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Would this command apply to slaves in America in the 1700s?


Slaves, obey your earthly masters with respect and fear, and with sincerity of heart, just as you would obey Christ. Obey them not only to win their favor when their eye is on you, but as slaves of Christ, doing the will of God from your heart. Serve wholeheartedly, as if you were serving the Lord, not people, because you know that the Lord will reward each one for whatever good they do, whether they are slave or free.
And masters, treat your slaves in the same way. Do not threaten them, since you know that he who is both their Master and yours is in heaven, and there is no favoritism with him. Ephesians 6:5-9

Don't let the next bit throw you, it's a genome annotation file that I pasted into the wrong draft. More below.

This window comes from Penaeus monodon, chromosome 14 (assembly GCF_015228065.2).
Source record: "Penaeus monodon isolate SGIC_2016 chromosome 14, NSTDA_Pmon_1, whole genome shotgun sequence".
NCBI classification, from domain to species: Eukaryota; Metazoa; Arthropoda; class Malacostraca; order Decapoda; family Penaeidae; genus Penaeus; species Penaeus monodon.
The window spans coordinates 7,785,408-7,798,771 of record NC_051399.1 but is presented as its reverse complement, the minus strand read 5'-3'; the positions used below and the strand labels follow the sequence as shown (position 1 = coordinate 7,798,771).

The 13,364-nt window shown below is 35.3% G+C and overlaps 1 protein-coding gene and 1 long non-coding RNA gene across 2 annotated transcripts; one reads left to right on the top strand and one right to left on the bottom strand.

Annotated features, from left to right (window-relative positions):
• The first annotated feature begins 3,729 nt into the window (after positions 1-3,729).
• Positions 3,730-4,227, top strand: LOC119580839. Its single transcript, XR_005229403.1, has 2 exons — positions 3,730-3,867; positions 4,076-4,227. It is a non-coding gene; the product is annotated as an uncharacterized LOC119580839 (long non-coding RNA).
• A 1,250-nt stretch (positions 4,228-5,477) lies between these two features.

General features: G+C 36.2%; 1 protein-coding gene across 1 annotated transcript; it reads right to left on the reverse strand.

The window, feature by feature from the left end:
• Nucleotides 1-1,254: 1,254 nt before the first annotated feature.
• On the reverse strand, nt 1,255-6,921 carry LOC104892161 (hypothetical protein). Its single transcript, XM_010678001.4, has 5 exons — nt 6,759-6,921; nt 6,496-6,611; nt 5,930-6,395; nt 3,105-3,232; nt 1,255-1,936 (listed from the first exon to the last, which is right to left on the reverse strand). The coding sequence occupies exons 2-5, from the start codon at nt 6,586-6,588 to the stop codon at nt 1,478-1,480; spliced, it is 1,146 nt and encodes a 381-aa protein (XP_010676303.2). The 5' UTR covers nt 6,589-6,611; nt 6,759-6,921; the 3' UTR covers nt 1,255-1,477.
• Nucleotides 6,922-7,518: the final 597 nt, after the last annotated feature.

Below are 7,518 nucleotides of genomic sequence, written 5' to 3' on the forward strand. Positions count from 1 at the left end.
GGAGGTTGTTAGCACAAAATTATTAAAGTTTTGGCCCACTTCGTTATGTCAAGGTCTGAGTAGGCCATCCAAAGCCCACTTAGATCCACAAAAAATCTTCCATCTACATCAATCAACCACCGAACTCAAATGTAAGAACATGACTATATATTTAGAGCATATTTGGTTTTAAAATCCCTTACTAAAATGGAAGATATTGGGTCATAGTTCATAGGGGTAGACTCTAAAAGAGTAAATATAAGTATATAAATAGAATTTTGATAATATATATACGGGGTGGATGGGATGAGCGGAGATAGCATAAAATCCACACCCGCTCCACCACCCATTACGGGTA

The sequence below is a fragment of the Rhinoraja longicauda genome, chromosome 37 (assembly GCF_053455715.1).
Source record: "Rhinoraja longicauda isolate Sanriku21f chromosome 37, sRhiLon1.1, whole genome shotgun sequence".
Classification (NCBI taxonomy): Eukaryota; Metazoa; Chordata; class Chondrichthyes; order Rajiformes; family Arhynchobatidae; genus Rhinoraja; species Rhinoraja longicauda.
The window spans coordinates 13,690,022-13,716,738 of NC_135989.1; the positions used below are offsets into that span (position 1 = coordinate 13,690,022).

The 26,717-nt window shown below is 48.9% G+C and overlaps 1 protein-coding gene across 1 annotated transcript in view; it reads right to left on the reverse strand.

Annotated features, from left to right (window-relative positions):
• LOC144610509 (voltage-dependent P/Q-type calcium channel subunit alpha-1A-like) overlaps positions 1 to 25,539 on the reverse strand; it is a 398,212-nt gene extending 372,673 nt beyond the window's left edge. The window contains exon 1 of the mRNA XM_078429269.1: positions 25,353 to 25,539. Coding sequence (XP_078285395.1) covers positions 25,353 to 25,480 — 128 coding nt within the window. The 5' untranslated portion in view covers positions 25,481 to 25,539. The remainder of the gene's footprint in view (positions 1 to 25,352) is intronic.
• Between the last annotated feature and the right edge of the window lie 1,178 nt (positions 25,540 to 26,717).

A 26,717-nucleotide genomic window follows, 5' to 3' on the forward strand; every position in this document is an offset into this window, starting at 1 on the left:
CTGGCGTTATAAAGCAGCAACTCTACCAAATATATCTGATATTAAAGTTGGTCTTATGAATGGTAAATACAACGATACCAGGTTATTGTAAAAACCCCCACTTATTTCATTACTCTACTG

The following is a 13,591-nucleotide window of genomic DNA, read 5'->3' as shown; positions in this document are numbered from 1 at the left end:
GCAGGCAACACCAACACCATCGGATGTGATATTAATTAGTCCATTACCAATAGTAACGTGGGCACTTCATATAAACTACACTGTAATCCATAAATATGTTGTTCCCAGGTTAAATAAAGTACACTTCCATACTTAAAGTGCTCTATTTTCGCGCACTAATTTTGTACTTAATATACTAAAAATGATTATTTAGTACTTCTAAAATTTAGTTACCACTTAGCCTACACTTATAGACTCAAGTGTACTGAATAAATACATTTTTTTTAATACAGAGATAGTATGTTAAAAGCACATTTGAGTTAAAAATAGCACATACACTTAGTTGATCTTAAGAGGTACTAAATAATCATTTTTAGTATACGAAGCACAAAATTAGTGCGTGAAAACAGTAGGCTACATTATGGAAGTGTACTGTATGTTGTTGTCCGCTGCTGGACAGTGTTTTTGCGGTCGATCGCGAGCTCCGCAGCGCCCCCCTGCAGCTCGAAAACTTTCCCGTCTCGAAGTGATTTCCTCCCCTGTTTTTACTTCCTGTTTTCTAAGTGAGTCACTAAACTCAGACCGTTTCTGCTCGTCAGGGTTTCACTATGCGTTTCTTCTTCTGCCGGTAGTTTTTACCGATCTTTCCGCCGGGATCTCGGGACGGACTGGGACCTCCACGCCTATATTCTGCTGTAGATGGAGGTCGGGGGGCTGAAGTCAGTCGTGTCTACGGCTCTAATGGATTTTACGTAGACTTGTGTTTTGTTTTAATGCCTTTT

As harsh and as hateful as the mistreatment of slaves sometimes was, the commandment would apply in the time of Paul to the time of the 1700s to today.  Revenge is never a precedent God encourages and He says to leave that to Him.  In the meantime, as He works in the background, He tells the people, no matter how difficult the circumstances, to love and persevere and do what we’re told.  This applies to our work environments too, where so feel like abused slaves, underappreciated and bullied.
            We thank God that we have laws to protect us from abuses today, but back then, if a slave read this verse—and he loved God—he would have to serve wholeheartedly as if serving the Lord.
            However, verse 9, speaks to masters and if a master read the Bible he was commanded not to threaten.  Both slave and master would be judged on how closely they followed these commands.